A Very Hainan Spring Festival: Out With the Old, In With the New

A Very Hainan Spring Festival: Out With the Old, In With the New

Dates: 2024        Location: Hainan

Editor's note:

The wheel of time turns, and years come and pass. When the end of the lunar year draws near, the clock deep in the cultural heart of the Chinese people begins to tick louder and louder. They rush out to Spring Festival markets, buy new clothes, clean the house, and write Spring Festival couplets on strips of red paper to hang around the door. Everyone knows just what to do and how to do it, and soon the city streets and country lanes are filled with a cheerful new year’s atmosphere. Let’s take a look at what old and new Spring Festival traditions are followed here in Hainan.


Sweeping and dusting the house, eating a huge New Year's Eve dinner, ringing in the New Year, and giving New Year’s greetings to friends and relatives... There are many different customs that show how important this holiday is for the Chinese people. Over a month ago, the 78th UN General Assembly unanimously adopted a resolution to designate Spring Festival as a UN holiday, which means that this traditional Chinese holiday has taken root in the hearts of people all around the world.


On Jan. 21, shoppers picked out Spring Festival couplets at the New Year Market on North Boai Rd., Haikou. 

China is a very large country, and there are different CNY customs in different places. Hainan folklore expert Meng Lesheng recounts that CNY preparations usually begin in the middle of the 12th lunar month. "Fattening chickens, pounding the rice, buying snacks... on the first day of the new year, people begin paying new year's greetings to each other. On the 15th day, they celebrate the Lantern Festival, and go out to look at all the brightly colored lanterns. After the Lantern Festival, the new year's atmosphere begins to fade away."


At Xinying Pier in Xinzhou Town, Danzhou City, fish are dried in preparation for the New Year. 

(Photo by Chen Yuancai, Hainan Daily)

The New Year celebration begins: Out with the old, in with the new!

In Hainan, CNY often begins with a visit to the market. South Boai Rd. is one of the earliest commercial streets in Haikou, and is a very popular place to buy new year's products. Every year as Spring Festival draws close, Haikou resident Fu Hongxiang pays a visit to buy everything necessary to celebrate.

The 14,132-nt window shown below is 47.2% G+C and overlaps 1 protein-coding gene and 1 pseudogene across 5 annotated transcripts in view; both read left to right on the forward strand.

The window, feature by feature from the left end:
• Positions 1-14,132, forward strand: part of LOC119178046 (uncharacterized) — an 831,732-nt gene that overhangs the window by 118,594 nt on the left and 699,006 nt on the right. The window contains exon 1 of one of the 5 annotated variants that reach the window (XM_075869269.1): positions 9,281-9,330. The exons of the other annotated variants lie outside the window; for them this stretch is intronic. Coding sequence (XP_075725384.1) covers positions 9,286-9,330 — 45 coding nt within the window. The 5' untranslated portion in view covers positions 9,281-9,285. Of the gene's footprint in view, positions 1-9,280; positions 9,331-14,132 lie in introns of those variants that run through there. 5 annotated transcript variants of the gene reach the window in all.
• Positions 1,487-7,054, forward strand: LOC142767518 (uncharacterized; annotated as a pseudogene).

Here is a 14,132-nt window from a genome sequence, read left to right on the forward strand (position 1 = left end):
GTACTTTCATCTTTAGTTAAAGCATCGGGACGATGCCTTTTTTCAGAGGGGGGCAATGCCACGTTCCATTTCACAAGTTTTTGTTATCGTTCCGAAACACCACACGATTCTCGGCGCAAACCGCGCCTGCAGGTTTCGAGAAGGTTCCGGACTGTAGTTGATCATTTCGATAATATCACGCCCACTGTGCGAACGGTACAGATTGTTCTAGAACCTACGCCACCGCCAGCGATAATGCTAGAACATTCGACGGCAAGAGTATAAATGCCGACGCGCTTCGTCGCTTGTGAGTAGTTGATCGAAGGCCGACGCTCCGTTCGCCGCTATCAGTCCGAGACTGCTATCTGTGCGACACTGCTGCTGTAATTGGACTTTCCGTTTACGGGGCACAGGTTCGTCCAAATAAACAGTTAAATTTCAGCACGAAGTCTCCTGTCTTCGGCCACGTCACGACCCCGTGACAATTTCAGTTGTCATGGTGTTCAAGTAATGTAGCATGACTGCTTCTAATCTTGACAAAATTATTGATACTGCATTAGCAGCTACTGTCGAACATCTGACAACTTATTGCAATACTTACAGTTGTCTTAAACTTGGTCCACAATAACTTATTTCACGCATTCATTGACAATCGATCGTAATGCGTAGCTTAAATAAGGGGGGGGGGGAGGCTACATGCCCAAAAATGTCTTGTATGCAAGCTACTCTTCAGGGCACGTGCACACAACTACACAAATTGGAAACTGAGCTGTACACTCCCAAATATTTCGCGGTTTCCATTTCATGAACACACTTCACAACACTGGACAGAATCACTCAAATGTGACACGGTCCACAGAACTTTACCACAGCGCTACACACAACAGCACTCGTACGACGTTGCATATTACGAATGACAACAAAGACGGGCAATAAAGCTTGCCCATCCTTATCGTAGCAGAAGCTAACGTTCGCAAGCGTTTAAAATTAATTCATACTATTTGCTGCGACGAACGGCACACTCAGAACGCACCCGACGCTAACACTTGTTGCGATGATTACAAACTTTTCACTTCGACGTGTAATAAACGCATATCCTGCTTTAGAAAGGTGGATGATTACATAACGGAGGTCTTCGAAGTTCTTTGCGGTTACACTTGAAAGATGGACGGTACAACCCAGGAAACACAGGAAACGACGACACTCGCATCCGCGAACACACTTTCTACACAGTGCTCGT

New year's couplets to frame the door, new year's pictures, cutouts to put up in the window, Chinese knots, lanterns... Fu Hongxiang explores an ocean of festive red CNY decorations, and soon her arms are full of purchases.


On Jan. 21, shoppers purchased dry goods at the Dongmen Market in Haikou.

At the Dongmen market, there is an endless stream of customers buying fish, squid, dried pork, and other items, and the street echoes with shouts of excitement. As an island in the South China Sea, Hainan abounds in fresh seafood, much of which finds its way to the Spring Festival table. After chatting with the stall owner, Fu bought several kilograms of dried fish.


In the past, when supplies were scarce, CNY was a rare opportunity to feast. In the current age of abundance, most new year's goods are no longer rare, but are still treasured for the good memories they evoke and happiness of the annual reunion with relatives near and far.


"Every time I buy new year's goods, my heart fills with warmth." Fu Hongxiang buys most things online these days, but still prefers to go to the CNY market in person.


 Shoppers buy new year’s oranges at the North Gate Market in Jiaji Town, Qionghai. (Photo by Meng Zhongde)

Meng Lesheng explains that the time between the 23rd day of the 12th lunar month and New Year’s Eve is called "welcoming springtime", as well as "dust sweeping time", because during this time the dirt of the old year will be swept away to welcome in the joy of spring.


In rural areas, people use brooms made of green bamboo branches and leaves to sweep the roof, eaves, walls, and other places that aren't typically cleaned. They wash all the pots and pans in the house, and throw away old or broken things that are no longer needed. It’s very similar to the western concept of 'spring cleaning', showing that east and west are not so different as you might imagine! To welcome Spring Festival, some families level the road or courtyard in front of their home, and buy some potted calamansi trees to place beside the door as heralds of safety and luck.

Source:Hainan International Media Center Presents


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Copyright Department of Tourism, Culture, Radio, Television and Sports of Hainan Province